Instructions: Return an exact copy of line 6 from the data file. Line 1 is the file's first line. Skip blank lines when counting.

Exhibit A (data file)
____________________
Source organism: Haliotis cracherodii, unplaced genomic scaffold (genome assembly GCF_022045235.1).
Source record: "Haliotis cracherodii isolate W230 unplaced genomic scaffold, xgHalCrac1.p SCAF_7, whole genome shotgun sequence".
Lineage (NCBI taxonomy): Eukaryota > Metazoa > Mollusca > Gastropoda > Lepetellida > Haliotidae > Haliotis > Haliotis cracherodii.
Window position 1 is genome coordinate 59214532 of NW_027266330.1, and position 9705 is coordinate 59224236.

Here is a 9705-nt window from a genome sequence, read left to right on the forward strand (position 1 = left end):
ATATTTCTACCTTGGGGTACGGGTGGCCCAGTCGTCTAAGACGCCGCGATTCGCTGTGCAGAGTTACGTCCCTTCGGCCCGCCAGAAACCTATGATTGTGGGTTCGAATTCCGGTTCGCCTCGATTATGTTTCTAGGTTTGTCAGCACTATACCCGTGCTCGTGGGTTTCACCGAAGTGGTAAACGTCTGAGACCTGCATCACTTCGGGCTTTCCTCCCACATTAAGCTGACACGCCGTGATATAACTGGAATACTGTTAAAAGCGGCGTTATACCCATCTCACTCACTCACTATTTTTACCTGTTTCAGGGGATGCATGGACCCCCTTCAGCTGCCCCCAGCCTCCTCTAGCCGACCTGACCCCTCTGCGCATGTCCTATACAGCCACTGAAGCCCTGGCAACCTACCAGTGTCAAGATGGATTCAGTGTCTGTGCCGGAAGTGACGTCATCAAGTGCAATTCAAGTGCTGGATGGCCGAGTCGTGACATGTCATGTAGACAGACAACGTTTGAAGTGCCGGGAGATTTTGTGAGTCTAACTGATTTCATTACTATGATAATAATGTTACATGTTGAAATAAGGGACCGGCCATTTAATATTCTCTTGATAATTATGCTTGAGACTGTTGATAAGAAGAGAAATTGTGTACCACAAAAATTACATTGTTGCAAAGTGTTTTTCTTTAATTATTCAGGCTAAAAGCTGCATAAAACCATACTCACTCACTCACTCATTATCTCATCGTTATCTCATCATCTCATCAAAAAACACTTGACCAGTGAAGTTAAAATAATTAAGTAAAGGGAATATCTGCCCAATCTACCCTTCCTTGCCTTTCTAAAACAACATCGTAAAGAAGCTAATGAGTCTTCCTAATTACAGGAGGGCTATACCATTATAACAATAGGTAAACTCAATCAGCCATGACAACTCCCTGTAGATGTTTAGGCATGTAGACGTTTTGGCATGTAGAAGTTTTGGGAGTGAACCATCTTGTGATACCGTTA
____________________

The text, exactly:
ATATTTCTACCTTGGGGTACGGGTGGCCCAGTCGTCTAAGACGCCGCGATTCGCTGTGCAGAGTTACGTCCCTTCGGCCCGCCAGAAACCTATGATTGTGGGTTCGAATTCCGGTTCGCCTCGATTATGTTTCTAGGTTTGTCAGCACTATACCCGTGCTCGTGGGTTTCACCGAAGTGGTAAACGTCTGAGACCTGCATCACTTCGGGCTTTCCTCCCACATTAAGCTGACACGCCGTGATATAACTGGAATACTGTTAAAAGCGGCGTTATACCCATCTCACTCACTCACTATTTTTACCTGTTTCAGGGGATGCATGGACCCCCTTCAGCTGCCCCCAGCCTCCTCTAGCCGACCTGACCCCTCTGCGCATGTCCTATACAGCCACTGAAGCCCTGGCAACCTACCAGTGTCAAGATGGATTCAGTGTCTGTGCCGGAAGTGACGTCATCAAGTGCAATTCAAGTGCTGGATGGCCGAGTCGTGACATGTCATGTAGACAGACAACGTTTGAAGTGCCGGGAGATTTTGTGAGTCTAACTGATTTCATTACTATGATAATAATGTTACATGTTGAAATAAGGGACCGGCCATTTAATATTCTCTTGATAATTATGCTTGAGACTGTTGATAAGAAGAGAAATTGTGTACCACAAAAATTACATTGTTGCAAAGTGTTTTTCTTTAATTATTCAGGCTAAAAGCTGCATAAAACCATACTCACTCACTCACTCATTATCTCATCGTTATCTCATCATCTCATCAAAAAACACTTGACCAGTGAAGTTAAAATAATTAAGTAAAGGGAATATCTGCCCAATCTACCCTTCCTTGCCTTTCTAAAACAACATCGTAAAGAAGCTAATGAGTCTTCCTAATTACAGGAGGGCTATACCATTATAACAATAGGTAAACTCAATCAGCCATGACAACTCCCTGTAGATGTTTAGGCATGTAGACGTTTTGGCATGTAGAAGTTTTGGGAGTGAACCATCTTGTGATACCGTTA